So workers, what we are seeing is all this activity, is an expectation that our society will change and will begin to value the work off of low wage workers, will identify them and recognize-- that they're essential to our own survival, and therefore change our society's perception that they are disposable, which is what for a long time corporations like Amazon wanted us to think about-- that these workers can just be moved aside.

So what May 1 and what today's actions are about is to elevate the consciousness of our society that begins to demand more for all workers. So yes, a place like Mississippi, perhaps, will not have the same level of rights as New York would. But what we are asking for, and my workers are asking for, is a recognition that the labor adds to the economic vitality of United States. And they're putting their lives on the line. Governments and corporations should do more to protect them. And I think society is beginning to see that.

Every pandemic that we have had in our society has seen a transformation of what we expect from our government and what we expect from our business community. And I think that we will see that transformation from American society this time around.

RICK NEWMAN: Patricia, hi. Rick Newman here. You've probably noticed or heard Republicans in Washington talking about imposing liability rules so that businesses cannot get sued as they normally would if customers or workers come back to work and then they get sick or something happens to them. What's the right way to deal with that?

PATRICIA CAMPOS-MEDINA: You know, it's always amazing to me how corporations think about their self-interest and not about their corporate responsibility. But what we should be talking about is how we work together with OSHA, the Office of Safety and Health, so that they can come together and develop protocols so that all employers set the same standards to protect workers when they get back to work. Rather than thinking about how to prevent a lawsuit, they should be thinking about how do I make my workplace safer so that when my workers return to work, I can protect them.

So that should be a change in mentality. And the fact is that we don't know how a federal government or an OSHA that is focusing on this, because that is not the focus of President Trump's administration, unfortunately. But I think that the change should be how can corporations and companies partner up with OSHA to create safety protocols for workers to be able to enforce themselves safety precautions once they get back to work.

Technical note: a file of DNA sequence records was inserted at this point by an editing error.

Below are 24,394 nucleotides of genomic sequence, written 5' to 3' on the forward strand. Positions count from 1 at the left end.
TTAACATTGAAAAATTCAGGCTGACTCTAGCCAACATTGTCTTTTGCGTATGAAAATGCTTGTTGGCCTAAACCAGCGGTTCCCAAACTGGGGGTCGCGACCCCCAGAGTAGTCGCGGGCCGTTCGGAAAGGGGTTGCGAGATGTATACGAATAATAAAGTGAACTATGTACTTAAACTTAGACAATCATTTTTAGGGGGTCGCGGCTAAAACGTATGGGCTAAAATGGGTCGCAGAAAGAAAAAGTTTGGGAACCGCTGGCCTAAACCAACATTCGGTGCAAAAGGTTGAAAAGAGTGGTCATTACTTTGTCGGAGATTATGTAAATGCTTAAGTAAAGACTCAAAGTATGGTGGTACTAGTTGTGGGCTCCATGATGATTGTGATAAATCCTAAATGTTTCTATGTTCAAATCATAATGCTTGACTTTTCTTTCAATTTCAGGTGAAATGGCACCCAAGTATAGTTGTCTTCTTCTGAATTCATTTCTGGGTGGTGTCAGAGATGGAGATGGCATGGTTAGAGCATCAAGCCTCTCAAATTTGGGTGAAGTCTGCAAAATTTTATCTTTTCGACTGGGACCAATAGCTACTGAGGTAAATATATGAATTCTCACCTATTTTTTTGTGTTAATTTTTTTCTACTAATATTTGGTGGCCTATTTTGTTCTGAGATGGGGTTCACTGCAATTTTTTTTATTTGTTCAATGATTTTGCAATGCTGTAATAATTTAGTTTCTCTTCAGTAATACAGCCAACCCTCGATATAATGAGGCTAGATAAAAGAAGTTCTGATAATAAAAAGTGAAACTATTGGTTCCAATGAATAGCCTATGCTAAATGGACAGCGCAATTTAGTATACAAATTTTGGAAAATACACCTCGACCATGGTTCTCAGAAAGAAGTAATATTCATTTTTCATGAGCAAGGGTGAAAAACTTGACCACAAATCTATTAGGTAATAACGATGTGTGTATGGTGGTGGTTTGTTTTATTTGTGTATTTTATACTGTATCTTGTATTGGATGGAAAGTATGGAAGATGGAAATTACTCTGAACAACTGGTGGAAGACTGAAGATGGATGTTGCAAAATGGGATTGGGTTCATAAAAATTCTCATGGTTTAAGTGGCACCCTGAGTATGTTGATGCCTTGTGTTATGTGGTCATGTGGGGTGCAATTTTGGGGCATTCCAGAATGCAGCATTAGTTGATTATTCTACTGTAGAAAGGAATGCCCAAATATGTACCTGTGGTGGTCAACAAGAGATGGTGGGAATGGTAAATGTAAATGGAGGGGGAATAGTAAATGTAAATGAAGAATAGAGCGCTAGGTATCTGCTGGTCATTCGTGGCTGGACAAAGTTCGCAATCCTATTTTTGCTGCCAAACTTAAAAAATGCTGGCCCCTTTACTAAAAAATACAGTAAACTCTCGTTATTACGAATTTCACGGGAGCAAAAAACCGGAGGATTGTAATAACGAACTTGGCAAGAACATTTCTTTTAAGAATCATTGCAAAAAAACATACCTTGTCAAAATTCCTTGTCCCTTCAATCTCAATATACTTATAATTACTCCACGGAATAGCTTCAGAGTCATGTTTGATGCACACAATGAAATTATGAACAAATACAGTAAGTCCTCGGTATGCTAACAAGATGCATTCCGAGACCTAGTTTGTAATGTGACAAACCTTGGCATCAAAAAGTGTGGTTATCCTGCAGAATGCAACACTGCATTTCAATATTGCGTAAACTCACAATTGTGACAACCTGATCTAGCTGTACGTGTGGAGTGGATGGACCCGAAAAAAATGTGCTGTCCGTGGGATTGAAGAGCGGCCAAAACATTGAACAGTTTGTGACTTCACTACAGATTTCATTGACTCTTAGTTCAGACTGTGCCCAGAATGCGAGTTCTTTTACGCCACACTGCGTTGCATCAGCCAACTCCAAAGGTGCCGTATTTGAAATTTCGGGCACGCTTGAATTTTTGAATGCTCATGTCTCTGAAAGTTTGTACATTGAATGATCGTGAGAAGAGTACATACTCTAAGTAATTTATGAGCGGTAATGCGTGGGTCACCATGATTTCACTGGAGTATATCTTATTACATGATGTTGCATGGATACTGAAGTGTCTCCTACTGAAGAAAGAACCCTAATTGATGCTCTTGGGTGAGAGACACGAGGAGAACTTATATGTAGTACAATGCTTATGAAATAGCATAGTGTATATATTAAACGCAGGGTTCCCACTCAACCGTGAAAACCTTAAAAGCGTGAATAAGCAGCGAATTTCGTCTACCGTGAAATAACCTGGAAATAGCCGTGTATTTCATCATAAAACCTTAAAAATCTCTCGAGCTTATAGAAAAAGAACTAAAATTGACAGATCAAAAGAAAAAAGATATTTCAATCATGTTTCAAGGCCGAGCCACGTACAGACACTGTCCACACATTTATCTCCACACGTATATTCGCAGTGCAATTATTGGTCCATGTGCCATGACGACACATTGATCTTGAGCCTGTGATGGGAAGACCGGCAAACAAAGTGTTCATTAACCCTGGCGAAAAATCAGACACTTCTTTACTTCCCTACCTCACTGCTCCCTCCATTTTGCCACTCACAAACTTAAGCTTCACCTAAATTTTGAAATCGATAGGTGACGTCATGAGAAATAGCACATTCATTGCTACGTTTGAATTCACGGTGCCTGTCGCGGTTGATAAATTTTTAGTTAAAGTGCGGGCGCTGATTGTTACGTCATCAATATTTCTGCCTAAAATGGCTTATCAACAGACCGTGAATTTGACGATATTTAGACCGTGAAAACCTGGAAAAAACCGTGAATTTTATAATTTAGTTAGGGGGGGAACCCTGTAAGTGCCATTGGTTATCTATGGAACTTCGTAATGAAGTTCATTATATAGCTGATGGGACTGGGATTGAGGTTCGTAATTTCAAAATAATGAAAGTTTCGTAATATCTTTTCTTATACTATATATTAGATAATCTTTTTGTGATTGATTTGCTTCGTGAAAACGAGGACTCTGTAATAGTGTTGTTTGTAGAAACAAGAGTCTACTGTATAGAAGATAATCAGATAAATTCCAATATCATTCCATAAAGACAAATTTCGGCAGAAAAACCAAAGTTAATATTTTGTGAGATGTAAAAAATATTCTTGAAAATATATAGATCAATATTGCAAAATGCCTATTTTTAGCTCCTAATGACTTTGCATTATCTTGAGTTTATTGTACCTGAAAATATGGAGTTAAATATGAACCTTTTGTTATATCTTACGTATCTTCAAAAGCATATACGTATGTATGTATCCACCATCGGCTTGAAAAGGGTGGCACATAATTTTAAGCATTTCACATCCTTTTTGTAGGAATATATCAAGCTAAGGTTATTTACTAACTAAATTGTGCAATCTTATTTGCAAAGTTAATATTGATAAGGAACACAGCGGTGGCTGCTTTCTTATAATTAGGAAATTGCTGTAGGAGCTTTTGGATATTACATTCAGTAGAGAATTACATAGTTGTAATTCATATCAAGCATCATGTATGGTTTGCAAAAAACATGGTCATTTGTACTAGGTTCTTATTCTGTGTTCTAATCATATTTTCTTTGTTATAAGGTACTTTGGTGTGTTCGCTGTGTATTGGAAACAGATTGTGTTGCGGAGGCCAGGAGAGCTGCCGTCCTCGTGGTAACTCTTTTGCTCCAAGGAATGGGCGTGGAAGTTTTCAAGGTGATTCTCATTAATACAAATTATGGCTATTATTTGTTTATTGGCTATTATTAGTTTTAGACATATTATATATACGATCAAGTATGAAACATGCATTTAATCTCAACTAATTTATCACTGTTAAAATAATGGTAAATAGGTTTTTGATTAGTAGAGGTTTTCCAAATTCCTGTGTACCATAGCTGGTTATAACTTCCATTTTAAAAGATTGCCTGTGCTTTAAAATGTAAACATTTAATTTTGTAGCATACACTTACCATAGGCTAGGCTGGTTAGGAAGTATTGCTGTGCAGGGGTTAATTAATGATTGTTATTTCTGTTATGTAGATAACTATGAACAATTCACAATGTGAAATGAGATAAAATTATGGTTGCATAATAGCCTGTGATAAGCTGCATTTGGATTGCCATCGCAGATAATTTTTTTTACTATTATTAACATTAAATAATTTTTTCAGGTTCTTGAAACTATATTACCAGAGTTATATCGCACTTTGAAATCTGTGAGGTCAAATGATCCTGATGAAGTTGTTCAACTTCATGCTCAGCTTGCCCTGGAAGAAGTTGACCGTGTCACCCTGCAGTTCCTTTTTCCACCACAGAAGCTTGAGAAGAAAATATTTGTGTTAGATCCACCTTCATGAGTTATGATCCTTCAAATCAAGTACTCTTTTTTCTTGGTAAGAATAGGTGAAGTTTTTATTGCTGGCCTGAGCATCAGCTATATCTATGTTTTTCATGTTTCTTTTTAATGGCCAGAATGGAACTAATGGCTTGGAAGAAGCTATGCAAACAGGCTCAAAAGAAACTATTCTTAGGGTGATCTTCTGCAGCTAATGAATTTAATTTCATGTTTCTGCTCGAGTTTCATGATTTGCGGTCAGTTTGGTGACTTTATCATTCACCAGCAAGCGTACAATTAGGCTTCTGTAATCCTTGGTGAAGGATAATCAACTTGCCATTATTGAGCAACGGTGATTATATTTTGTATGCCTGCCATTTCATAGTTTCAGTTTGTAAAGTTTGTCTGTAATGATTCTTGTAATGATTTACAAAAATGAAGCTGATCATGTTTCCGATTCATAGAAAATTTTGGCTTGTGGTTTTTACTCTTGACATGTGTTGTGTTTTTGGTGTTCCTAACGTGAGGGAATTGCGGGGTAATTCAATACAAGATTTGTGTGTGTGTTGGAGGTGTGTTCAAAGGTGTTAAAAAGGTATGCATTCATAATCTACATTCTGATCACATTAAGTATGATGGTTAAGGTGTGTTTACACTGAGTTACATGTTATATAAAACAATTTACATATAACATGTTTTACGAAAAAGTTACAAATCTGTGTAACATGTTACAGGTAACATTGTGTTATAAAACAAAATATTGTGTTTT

Now, there are specific demands that warehouse workers are asking for, which is to create health and safety workers committees on the warehouses, where workers can monitor conditions in their workplaces and take action themselves rather than wait for OSHA to send an inspector. And I think we will see those kind of changes inside workplaces.

JULIE HYMAN: So, Patricia, I want to ask you specifically just quickly if you can speak to Amazon, which in its earnings report said it was spending a lot on safety. Do you think that that company is becoming more responsive?

PATRICIA CAMPOS-MEDINA: I think that Amazon has been one of the worst players-- corporate players-- in warehouse distribution. And they failed for a long time to address the workers' concerns. And now the workers themselves are demanding action, they are being forced to take action. And I think we will continue to see changes, because workers are no longer suffering in silence. And I do hope that corporations, like I said before, come back and focus on their social responsibility to the society that makes their profits and not just focus on taking profits out and putting them in their pockets.

We are in this together. That's the slogan. But it should also referred to corporate players who see their profits not just for themselves to build wealth, but for all of us to improve the conditions of everybody so that we can all come out of these better at the end of the day. The unemployment numbers will continue to go up. More people are going to be suffering. Government has to step in and provide some level of support for workers, but also corporations need to start figuring out what they need to do to improve the conditions of workers.

And this is where unions come into place. Workers right now are doing these actions on their own, many of them-- supported by some unions. By the labor movement also needs to begin to organize and exercise collective bargaining rights so that we can balance the scales of power between corporate actors who focus on profits and unions who ought to focus on improving the working conditions of workers.

JULIE HYMAN: Patricia, thank you so much for joining us. Patricia Campos-Medina is on the faculty at Cornell University's ILR School, speaking to us about the worker actions that are occurring today. Patricia, thank you so much for joining us. And thanks to Anjalee as well.